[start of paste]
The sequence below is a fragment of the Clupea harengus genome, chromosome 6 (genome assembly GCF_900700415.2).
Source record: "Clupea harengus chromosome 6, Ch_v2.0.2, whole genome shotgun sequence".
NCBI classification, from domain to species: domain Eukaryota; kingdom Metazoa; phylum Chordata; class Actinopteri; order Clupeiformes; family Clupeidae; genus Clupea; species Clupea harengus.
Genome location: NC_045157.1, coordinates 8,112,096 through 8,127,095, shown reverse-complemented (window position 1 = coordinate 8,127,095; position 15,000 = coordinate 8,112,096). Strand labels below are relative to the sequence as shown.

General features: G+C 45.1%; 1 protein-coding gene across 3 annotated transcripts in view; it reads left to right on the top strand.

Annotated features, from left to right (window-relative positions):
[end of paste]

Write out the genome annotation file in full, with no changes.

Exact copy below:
The sequence below is a fragment of the Clupea harengus genome, chromosome 6 (genome assembly GCF_900700415.2).
Source record: "Clupea harengus chromosome 6, Ch_v2.0.2, whole genome shotgun sequence".
NCBI classification, from domain to species: domain Eukaryota; kingdom Metazoa; phylum Chordata; class Actinopteri; order Clupeiformes; family Clupeidae; genus Clupea; species Clupea harengus.
Genome location: NC_045157.1, coordinates 8,112,096 through 8,127,095, shown reverse-complemented (window position 1 = coordinate 8,127,095; position 15,000 = coordinate 8,112,096). Strand labels below are relative to the sequence as shown.

General features: G+C 45.1%; 1 protein-coding gene across 3 annotated transcripts in view; it reads left to right on the top strand.

Annotated features, from left to right (window-relative positions):